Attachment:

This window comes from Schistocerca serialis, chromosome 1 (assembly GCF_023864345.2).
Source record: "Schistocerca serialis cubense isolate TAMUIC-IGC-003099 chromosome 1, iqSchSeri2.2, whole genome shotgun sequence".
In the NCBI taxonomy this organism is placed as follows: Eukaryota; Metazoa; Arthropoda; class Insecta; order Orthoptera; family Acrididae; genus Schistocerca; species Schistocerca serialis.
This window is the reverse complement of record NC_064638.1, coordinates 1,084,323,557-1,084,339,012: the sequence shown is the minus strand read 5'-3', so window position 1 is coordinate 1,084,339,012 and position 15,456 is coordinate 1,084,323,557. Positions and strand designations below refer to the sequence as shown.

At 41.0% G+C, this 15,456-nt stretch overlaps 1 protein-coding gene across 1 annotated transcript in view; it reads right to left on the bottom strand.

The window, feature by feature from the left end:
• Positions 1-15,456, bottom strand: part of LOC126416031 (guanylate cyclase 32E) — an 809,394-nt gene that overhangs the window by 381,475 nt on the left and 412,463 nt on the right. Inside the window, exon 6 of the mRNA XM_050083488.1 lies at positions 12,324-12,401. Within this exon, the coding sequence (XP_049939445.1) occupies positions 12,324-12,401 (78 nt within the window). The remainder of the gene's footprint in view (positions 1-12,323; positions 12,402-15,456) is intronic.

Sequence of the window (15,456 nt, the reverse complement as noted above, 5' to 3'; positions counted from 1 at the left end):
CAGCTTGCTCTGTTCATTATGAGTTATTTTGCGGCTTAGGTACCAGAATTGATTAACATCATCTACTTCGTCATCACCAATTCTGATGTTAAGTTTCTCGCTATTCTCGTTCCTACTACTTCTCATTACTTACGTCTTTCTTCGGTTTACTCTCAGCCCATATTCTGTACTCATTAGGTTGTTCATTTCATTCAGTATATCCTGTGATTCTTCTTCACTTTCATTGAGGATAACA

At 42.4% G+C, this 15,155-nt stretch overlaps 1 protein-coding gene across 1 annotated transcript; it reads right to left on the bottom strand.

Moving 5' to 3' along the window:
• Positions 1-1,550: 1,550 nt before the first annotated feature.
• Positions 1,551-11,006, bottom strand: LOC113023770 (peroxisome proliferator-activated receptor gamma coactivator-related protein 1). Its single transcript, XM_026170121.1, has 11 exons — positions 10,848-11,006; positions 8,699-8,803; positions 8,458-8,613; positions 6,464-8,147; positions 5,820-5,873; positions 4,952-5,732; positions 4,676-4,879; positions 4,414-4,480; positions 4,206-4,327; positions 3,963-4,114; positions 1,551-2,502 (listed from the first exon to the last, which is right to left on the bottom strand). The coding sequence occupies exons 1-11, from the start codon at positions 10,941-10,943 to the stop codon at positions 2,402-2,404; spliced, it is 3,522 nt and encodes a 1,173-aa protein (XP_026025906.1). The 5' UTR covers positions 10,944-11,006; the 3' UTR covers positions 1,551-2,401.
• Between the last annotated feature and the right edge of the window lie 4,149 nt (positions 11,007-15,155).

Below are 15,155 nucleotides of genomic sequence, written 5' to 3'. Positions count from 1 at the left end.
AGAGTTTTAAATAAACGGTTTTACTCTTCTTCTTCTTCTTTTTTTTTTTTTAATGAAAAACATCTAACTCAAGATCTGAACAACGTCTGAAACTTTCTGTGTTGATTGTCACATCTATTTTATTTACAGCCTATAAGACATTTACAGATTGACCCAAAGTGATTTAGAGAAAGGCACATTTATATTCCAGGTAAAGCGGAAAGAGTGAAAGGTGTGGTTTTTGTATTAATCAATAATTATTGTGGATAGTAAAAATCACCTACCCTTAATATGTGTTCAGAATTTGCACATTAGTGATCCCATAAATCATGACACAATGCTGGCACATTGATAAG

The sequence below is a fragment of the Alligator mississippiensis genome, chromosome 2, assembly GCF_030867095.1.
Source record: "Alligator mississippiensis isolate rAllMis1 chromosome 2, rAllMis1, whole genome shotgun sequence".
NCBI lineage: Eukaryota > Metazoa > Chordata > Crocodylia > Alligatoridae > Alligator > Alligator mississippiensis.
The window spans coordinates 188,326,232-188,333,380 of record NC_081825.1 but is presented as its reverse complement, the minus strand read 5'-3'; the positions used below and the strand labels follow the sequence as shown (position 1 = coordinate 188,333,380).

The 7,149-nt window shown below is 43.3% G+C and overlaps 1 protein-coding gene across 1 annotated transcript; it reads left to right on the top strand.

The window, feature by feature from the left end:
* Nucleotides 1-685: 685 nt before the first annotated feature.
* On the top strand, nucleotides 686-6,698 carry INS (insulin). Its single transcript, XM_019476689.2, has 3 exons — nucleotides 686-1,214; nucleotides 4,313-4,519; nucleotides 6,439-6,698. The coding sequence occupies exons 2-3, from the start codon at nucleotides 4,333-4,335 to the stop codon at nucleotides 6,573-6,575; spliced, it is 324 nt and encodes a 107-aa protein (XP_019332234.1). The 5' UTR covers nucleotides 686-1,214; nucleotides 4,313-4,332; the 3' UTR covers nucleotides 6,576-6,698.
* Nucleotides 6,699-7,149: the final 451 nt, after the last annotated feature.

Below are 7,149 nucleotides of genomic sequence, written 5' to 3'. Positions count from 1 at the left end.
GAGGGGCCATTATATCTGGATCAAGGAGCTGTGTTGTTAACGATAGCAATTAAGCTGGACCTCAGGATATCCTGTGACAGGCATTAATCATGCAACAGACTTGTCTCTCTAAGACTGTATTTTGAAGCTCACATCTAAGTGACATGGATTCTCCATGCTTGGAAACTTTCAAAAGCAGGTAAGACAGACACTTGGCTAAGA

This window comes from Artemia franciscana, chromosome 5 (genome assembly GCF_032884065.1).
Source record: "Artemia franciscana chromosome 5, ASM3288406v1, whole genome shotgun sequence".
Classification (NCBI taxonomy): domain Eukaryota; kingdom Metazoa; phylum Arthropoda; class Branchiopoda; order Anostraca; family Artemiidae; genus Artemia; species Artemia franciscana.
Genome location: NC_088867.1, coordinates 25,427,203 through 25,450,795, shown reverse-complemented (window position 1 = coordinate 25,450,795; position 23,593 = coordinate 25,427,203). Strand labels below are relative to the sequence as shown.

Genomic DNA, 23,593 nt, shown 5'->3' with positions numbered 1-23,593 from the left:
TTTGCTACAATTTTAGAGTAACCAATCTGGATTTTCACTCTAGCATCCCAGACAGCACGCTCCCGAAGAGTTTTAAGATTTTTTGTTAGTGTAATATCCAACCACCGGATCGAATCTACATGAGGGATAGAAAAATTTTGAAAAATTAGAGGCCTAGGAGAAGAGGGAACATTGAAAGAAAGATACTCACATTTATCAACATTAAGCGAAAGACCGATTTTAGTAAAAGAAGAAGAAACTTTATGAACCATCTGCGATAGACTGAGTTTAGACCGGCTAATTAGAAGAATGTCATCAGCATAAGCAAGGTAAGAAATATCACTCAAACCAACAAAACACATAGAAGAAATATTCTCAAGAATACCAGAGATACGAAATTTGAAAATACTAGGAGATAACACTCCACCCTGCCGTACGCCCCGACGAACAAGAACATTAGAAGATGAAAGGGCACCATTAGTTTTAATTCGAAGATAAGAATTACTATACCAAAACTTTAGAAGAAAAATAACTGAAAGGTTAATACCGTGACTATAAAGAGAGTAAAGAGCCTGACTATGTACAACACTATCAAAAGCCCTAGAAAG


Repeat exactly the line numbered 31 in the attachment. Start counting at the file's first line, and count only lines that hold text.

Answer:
Genome location: NC_088867.1, coordinates 25,427,203 through 25,450,795, shown reverse-complemented (window position 1 = coordinate 25,450,795; position 23,593 = coordinate 25,427,203). Strand labels below are relative to the sequence as shown.